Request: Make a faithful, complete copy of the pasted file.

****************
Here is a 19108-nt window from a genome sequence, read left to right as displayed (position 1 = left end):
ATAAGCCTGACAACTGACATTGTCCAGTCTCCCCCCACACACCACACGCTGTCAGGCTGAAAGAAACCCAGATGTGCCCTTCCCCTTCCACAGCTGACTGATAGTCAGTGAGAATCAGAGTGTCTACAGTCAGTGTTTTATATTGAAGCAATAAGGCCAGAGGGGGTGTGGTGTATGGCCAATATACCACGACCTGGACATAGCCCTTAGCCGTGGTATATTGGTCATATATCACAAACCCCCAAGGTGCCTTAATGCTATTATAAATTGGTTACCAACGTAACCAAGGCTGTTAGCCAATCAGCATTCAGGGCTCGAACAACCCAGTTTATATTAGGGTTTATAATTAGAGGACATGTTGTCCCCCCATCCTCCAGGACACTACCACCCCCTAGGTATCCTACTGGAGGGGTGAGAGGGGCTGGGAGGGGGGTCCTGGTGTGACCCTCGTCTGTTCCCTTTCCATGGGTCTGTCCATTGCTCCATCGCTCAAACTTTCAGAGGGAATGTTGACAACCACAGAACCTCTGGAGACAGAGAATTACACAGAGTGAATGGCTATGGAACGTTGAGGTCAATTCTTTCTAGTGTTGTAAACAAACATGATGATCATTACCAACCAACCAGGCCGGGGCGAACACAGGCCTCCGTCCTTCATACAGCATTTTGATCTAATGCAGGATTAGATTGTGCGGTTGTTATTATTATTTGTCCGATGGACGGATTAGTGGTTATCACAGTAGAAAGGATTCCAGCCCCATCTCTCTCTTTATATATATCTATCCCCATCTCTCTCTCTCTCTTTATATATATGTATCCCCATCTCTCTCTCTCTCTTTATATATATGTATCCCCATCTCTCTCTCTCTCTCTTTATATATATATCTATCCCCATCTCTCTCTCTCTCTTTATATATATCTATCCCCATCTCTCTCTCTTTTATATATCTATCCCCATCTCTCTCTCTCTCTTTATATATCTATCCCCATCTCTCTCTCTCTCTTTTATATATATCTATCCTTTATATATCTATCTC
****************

Here is a 19108-nt window from a genome sequence, read left to right as displayed (position 1 = left end):
ATAAGCCTGACAACTGACATTGTCCAGTCTCCCCCCACACACCACACGCTGTCAGGCTGAAAGAAACCCAGATGTGCCCTTCCCCTTCCACAGCTGACTGATAGTCAGTGAGAATCAGAGTGTCTACAGTCAGTGTTTTATATTGAAGCAATAAGGCCAGAGGGGGTGTGGTGTATGGCCAATATACCACGACCTGGACATAGCCCTTAGCCGTGGTATATTGGTCATATATCACAAACCCCCAAGGTGCCTTAATGCTATTATAAATTGGTTACCAACGTAACCAAGGCTGTTAGCCAATCAGCATTCAGGGCTCGAACAACCCAGTTTATATTAGGGTTTATAATTAGAGGACATGTTGTCCCCCCATCCTCCAGGACACTACCACCCCCTAGGTATCCTACTGGAGGGGTGAGAGGGGCTGGGAGGGGGGTCCTGGTGTGACCCTCGTCTGTTCCCTTTCCATGGGTCTGTCCATTGCTCCATCGCTCAAACTTTCAGAGGGAATGTTGACAACCACAGAACCTCTGGAGACAGAGAATTACACAGAGTGAATGGCTATGGAACGTTGAGGTCAATTCTTTCTAGTGTTGTAAACAAACATGATGATCATTACCAACCAACCAGGCCGGGGCGAACACAGGCCTCCGTCCTTCATACAGCATTTTGATCTAATGCAGGATTAGATTGTGCGGTTGTTATTATTATTTGTCCGATGGACGGATTAGTGGTTATCACAGTAGAAAGGATTCCAGCCCCATCTCTCTCTTTATATATATCTATCCCCATCTCTCTCTCTCTCTTTATATATATGTATCCCCATCTCTCTCTCTCTCTTTATATATATGTATCCCCATCTCTCTCTCTCTCTCTTTATATATATATCTATCCCCATCTCTCTCTCTCTCTTTATATATATCTATCCCCATCTCTCTCTCTTTTATATATCTATCCCCATCTCTCTCTCTCTCTTTATATATCTATCCCCATCTCTCTCTCTCTCTTTTATATATATCTATCCTTTATATATCTATCTC